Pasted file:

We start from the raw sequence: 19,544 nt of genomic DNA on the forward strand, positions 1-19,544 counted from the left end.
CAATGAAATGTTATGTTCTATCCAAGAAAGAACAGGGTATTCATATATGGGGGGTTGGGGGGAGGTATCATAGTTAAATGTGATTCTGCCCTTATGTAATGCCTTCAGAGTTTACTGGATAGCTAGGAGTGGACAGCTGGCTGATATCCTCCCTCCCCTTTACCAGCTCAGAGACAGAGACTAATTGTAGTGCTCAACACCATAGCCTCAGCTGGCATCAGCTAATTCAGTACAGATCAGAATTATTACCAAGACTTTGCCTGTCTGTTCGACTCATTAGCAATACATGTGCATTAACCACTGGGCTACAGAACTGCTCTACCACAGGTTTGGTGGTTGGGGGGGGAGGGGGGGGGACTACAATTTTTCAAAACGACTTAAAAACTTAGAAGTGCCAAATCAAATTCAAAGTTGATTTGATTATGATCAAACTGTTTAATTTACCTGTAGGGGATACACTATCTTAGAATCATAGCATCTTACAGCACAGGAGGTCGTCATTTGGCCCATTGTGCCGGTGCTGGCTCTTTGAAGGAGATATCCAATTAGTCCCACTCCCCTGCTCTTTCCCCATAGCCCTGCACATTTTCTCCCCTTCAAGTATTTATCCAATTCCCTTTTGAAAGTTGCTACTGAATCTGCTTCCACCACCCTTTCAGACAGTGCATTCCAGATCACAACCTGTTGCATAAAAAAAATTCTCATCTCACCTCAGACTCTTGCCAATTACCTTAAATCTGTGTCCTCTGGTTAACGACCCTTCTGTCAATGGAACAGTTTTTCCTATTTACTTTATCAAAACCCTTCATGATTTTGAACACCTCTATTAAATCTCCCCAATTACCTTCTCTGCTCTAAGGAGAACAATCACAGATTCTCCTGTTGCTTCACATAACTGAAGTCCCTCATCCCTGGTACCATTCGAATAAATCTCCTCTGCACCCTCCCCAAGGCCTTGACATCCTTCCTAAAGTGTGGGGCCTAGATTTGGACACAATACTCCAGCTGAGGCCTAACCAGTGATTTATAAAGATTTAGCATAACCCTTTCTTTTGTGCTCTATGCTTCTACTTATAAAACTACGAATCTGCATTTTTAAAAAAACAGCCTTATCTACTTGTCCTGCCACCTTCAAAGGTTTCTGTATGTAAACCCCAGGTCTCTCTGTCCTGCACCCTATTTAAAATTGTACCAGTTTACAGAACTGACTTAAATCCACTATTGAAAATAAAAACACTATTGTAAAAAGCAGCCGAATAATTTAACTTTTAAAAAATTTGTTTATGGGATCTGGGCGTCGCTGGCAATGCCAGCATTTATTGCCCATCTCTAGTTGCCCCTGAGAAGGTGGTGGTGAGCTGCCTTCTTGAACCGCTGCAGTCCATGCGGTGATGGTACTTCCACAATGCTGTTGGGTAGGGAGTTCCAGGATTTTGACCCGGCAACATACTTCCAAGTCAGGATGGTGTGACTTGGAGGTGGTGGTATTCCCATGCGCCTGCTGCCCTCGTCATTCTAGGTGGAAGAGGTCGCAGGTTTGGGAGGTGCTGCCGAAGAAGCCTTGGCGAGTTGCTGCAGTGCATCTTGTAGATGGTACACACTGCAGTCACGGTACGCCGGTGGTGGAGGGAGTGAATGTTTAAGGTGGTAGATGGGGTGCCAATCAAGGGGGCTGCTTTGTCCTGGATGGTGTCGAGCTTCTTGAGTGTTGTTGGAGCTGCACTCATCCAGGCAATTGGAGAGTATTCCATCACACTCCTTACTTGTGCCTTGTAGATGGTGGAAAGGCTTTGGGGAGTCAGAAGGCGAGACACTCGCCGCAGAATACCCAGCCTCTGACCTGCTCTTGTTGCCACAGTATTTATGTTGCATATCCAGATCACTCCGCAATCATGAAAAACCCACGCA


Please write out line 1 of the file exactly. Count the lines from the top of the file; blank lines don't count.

We start from the raw sequence: 19,544 nt of genomic DNA on the forward strand, positions 1-19,544 counted from the left end.